Under Secretary Zeya: Um, in Bishkek…This is my first visit to the Kyrgyz Republic. Um, it has been an action-packed visit over three days. I’ve met the Foreign Minister, the Prosecutor General, the Deputy Chairman of the Cabinet, as well as a number of civil society, journalist and media leaders, as well as women leaders from across the political, private sector and non-governmental sectors. I would underscore that this visit really signifies the importance that the United States places on a stronger partnership with Kyrgyzstan and Central Asia. We’re seeing U.S.-Kyrgyz relations already deepening in a number of areas and the discussions that we had during my time here will help further solidify and strengthen our cooperation.  

We’re very proud that for over 30 years the United States has supported the territorial integrity, the independence and the sovereignty of all the Central Asian Republics, including the Kyrgyz Republic. But I want to be clear that advancing a nation’s full potential and lasting prosperity and stability requires more than defending its sovereignty and independence. It also means valuing human rights and respecting human rights and the ability of people to participate meaningfully in shaping their country’s future by exercising their civil and political rights. So, the United States remains committed to supporting Kyrgyz civil society organizations and Kyrgyz government actors who are working to build accountable democratic governance and institutions and strengthen the rule of law.  

We think it’s critical to protect the gains and democratic governance made over the last three decades in the Kyrgyz Republic. So, we’re working with our Kyrgyz partners to expand press freedom, preserve and protect the space for civil society and their participation in democratic processes, protect the human rights of minority groups and vulnerable populations, including persons with disabilities, fight corruption and strengthen judicial independence. We’re looking forward to continuing our close cooperation with the Kyrgyz Republic, including through the C5+1, uh, diplomatic platform to advance our shared goals of an independent, prosperous, free and secure Central Asia.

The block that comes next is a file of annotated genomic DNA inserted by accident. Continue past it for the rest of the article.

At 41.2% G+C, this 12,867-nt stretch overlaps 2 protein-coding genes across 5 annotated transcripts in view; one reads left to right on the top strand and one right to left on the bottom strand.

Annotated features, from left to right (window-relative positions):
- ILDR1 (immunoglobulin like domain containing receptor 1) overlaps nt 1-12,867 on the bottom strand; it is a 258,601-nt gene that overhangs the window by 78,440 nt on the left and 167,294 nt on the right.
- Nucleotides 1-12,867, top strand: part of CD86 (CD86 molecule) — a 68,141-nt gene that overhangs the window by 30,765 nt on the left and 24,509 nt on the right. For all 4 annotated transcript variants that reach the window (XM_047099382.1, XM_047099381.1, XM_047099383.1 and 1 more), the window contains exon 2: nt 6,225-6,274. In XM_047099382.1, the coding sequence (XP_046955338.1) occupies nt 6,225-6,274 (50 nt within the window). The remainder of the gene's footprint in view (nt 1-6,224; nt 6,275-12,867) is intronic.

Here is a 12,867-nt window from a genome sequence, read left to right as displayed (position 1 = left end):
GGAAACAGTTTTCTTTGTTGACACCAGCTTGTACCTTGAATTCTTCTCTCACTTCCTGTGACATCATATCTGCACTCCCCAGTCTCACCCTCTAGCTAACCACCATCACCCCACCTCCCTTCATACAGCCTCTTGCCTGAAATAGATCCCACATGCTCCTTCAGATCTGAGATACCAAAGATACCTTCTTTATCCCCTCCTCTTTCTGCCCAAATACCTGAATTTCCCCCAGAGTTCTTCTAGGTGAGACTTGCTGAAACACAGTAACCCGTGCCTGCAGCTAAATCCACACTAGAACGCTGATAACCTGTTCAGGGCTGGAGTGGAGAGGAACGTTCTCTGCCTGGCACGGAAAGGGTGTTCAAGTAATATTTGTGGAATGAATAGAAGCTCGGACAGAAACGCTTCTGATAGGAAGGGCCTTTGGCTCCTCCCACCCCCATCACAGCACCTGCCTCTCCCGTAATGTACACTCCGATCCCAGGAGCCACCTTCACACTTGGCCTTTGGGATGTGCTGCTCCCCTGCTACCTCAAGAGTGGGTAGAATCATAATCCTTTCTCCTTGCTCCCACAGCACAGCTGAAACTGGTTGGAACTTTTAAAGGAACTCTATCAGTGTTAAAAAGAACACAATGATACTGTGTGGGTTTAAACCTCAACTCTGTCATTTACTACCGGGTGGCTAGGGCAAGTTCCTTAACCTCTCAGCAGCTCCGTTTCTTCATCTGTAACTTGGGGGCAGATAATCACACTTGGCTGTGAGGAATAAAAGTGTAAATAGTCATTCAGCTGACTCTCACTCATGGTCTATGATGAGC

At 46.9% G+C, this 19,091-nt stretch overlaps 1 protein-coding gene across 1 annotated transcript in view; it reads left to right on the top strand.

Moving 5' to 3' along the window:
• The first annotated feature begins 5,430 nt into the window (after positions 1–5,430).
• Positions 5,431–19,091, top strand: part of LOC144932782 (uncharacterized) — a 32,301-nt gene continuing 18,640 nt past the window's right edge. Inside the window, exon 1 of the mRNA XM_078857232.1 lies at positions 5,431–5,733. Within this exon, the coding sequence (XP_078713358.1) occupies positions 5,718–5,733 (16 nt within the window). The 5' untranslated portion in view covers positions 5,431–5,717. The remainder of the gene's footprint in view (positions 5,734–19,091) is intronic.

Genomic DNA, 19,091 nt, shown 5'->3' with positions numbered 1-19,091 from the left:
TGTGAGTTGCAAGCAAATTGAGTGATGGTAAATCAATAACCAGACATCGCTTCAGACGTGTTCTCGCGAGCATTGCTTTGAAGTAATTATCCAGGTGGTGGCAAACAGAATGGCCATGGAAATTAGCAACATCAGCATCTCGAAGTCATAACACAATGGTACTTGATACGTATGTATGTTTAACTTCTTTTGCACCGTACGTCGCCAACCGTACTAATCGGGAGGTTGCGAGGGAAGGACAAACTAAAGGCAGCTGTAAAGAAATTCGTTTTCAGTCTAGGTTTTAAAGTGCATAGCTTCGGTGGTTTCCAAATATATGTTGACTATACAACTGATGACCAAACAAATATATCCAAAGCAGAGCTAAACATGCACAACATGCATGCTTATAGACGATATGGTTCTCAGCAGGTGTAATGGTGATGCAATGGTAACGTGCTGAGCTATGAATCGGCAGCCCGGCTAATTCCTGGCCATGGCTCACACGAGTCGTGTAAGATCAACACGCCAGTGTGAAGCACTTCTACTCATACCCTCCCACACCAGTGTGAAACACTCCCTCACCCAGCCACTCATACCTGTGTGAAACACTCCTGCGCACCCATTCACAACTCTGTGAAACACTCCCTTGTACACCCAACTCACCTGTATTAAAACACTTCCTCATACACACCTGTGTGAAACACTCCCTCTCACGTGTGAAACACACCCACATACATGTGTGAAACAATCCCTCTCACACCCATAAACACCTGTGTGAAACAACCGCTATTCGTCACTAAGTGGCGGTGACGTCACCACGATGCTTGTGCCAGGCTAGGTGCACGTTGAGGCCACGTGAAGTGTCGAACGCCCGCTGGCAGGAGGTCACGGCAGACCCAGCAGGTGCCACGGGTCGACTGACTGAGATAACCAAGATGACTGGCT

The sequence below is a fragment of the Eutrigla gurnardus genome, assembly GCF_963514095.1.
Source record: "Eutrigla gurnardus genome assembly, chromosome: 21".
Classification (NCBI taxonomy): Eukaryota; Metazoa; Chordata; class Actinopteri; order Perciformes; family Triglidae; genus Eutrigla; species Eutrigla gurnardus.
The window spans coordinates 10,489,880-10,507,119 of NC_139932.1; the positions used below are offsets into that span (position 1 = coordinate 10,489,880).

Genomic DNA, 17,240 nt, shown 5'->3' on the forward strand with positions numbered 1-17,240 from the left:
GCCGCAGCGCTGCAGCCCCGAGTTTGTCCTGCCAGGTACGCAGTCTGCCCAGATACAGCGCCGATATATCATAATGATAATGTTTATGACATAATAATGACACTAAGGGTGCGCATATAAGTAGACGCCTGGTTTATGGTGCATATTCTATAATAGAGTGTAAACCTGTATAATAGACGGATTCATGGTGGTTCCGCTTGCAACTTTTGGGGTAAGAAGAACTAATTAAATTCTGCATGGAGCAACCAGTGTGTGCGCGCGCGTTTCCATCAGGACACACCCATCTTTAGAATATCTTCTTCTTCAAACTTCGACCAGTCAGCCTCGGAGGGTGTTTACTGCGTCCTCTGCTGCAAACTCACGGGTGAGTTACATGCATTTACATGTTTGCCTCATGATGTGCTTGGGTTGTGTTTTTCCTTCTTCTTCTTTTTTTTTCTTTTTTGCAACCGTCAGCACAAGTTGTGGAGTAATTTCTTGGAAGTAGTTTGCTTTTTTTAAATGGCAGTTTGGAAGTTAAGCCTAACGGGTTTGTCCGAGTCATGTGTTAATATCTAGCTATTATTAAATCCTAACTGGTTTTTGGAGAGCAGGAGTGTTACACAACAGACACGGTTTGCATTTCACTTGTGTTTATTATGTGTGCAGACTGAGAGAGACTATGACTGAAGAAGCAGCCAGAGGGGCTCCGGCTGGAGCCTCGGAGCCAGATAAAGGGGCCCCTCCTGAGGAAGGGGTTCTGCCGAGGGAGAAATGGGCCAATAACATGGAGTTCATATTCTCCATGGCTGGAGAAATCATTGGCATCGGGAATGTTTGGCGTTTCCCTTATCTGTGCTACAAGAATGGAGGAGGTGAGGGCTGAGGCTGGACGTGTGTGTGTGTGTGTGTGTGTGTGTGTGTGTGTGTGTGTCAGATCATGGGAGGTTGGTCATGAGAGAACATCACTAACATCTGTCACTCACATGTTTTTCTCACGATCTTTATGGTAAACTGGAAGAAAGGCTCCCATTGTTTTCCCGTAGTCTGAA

AKI Press: Okay, thank you. So, I start with questions.  

Under Secretary Zeya: eh huh… Thank you.  

Question: So, question number 1: So, how do you characterize our relations for…for the last several years? We witness some ehm…they were like say there was no progress, frankly speaking. So, how do you characterize now?  

Under Secretary Zeya: Uh huh. Well, now I would say in the current context we value our partnership with the Kyrgyz Republic and its people and think this is reflected in the more than $2 billion in assistance that the United States has provided Kyrgyzstan since its independence. We are in a period of strengthening our relationship and partnership. And I would add on this point that the signing of a new bilateral cooperation agreement which we hope to see soon, will be a landmark occasion that I think will signal a commitment by both our governments to closer cooperation on shared priorities.  

Question: Okay, so the…this bilateral agreement, so every time like it’s almost done… Almost, almost. What are the problems? What.. what… what we need to finish that to decide on to sign this agreement?